Judging the New York Mets' 5 Major Additions (So Far) This Offseason
Sandy Alderson has been operating on a shoestring budget this offseason.
With no money to re-sign their top hitter or retain their second best starter, the Mets general manager had to pinch pennies in order to make ends meet.
Amazingly, he didn't stick his head in the sand, and nabbed five players over the course of the offseason: relievers Jon Rauch, Ramon Ramirez and Frank Francisco, outfielder Andres Torres and infielder Ronny Cedeno.
Although they aren't marquee names, they are expected to at least adequately fill roles that were vacated by players who departed during the trade deadline and the free agency period.
Here's how the offseason additions will be judged.
Terry Collins' idea of a closer committee won't be returning next year; rather, it will be former Blue Jays closer Frank Francisco taking over the role.
Francisco takes over from a combination of Bobby Parnell, Pedro Beato, Jason Isringhausen and Tim Byrdak, who, in turn. took the role from current Milwaukee set-up man Francisco Rodriguez.
As a Blue Jay last year, Francisco was hurt to start the season, earned his role mid-season and saved 17 games.
Francisco is not as flashy as other closers, but he is solid and should benefit from not having to face American League hitting.
Judgment: Good signing.
Rauch was signed to provide bullpen depth. Coming from Toronto, where he spent half the season as the closer before Francisco recovered from injury, the tall right-hander finished the year with a 5-4 record, a pedestrian 4.85 ERA and 11 saves.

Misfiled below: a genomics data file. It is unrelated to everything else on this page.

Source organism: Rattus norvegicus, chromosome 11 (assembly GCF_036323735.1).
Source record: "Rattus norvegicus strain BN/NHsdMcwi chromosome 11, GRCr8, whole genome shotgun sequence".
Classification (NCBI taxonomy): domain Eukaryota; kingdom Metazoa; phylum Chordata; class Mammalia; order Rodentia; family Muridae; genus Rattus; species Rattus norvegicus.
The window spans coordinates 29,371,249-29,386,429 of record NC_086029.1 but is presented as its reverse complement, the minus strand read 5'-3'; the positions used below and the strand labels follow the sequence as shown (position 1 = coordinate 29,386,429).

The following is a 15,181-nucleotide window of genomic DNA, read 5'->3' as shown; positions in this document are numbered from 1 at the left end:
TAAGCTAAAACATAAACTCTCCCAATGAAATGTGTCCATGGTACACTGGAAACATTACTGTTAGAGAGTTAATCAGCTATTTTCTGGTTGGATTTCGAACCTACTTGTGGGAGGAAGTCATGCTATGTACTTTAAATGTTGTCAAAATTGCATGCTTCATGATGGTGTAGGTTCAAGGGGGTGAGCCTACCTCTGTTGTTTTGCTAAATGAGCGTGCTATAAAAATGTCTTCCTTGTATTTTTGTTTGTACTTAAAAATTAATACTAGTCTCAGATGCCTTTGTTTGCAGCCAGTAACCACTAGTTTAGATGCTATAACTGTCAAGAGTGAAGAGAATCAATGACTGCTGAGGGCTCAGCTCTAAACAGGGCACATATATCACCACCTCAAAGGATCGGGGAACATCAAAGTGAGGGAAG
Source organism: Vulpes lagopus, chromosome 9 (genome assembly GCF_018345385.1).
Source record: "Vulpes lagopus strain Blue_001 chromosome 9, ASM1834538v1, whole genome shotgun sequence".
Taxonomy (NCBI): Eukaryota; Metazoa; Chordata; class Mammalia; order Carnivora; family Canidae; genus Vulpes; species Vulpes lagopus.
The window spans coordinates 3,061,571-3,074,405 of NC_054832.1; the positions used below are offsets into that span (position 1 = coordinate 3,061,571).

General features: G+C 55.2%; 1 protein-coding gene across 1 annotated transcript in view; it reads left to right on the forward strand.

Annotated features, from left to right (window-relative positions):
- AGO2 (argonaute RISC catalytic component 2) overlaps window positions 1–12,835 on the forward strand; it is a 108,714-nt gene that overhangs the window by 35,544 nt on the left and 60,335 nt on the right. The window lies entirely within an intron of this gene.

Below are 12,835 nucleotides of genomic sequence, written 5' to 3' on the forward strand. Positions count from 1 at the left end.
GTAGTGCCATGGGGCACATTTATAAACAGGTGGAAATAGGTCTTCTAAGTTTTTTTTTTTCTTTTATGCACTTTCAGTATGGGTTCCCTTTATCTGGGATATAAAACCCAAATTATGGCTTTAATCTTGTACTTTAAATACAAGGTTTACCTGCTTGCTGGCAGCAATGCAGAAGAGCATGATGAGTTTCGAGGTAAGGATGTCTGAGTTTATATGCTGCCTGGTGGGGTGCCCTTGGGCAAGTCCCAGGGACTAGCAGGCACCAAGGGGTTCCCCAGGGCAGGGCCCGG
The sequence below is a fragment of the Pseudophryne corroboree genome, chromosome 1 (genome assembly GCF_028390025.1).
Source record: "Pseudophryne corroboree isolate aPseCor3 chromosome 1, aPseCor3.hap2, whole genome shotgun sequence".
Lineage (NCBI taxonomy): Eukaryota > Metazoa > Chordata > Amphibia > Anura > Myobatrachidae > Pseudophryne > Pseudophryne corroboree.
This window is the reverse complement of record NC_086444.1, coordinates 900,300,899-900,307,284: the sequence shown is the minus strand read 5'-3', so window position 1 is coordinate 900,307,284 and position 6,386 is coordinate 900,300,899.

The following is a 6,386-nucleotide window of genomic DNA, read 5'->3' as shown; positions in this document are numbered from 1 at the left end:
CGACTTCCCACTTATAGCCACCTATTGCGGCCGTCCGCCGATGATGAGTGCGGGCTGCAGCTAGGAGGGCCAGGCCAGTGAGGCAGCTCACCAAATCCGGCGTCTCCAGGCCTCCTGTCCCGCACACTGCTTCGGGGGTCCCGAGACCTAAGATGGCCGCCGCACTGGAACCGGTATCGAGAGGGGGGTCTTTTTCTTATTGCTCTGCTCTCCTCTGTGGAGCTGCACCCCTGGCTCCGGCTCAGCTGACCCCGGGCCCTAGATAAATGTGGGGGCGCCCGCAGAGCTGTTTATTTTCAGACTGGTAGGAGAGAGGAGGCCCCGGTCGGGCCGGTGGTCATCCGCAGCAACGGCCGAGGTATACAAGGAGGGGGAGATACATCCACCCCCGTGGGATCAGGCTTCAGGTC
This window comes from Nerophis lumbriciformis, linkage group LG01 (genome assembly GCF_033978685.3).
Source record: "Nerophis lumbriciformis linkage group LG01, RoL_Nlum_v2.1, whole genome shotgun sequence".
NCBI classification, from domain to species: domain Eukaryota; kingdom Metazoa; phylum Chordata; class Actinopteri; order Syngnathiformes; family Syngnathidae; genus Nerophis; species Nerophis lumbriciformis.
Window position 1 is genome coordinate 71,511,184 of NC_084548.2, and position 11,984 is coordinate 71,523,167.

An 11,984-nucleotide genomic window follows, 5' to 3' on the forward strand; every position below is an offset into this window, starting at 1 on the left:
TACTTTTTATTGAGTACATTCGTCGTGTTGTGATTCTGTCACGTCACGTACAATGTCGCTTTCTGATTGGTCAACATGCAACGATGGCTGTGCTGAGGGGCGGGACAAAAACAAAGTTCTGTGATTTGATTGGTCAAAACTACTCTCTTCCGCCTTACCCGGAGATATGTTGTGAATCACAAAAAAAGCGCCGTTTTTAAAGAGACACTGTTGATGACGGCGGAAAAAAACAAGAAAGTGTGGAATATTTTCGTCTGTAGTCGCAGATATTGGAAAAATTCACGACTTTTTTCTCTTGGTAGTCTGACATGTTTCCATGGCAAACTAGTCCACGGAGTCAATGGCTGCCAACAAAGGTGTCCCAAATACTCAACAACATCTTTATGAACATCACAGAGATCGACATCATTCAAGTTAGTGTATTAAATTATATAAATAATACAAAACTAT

As a Met he will be expected to fulfill the setup role vacated by Isringhausen. However, if things go better for him and worse for Francisco, he will likely become the closer.
Judgment: Decent signing.
This is our answer to Jose Reyes leaving: Andres Torres.
Fortunately, we didn't have to sacrifice much for him in giving up Angel Pagan.
Torres is fast, that can't be denied.
He's also 34 years old, just two years past his prime, and he hit .221 last year.
It isn't likely Torres is the Mets centerfielder for years to come; he'll probably ease the transition for Kirk Nieuwenhuis, Wilmer Flores or Cesar Puello when one of them gets called up.
Judgment: Not a great addition, but don't count him off yet.
Ramirez was the main part of the Giants-Mets deal which landed Andres Torres. As a reliever for the Giants last season, he went 3-3, recorded four saves and a 2.62 ERA.
Ramirez is expected to be a setup man for the Mets this year, but like Rauch, he should be considered as a closer if Francisco fails; after all, he did fill in for an incapacitated Brian Wilson. Needless to say, when the Mets acquired Ramirez, they apparently got an arm at a good value, at least according to this Giants blog.
Judgment: Excellent move. Best addition to the bullpen.
The Mets wanted an insurance policy just in case Ruben Tejada couldn't cut it as Jose Reyes' replacement, so they went to Pittsburgh and signed Ronny Cedeno.
Normally, Mets fans would cringe when hearing the name Cedeno (cough...Roger...cough), but Ronny is not like the similarly named former Met.
Ronny is an example of a throwback shortstop. He has a glove, but is a weak hitter (.249 average, two home runs last season).
He's a situational player at best who was basically thrown into Pittsburgh's starting lineup because the Pirates didn't have anyone waiting in the wings.
He'll provide some help, but his contributions will be more from the bench than on the field. Still, signing Cedeno is a good exit strategy in case Tejada can't cut it, and should Jordany Valdespin or Reese Havens merit late call-ups, it would be good to have him act as a mentor.
Judgment: Decent low-key signing. Won't contribute much offense, but a nice backup is always good.
Hopefully, the Mets will add at least one more player on a major league deal.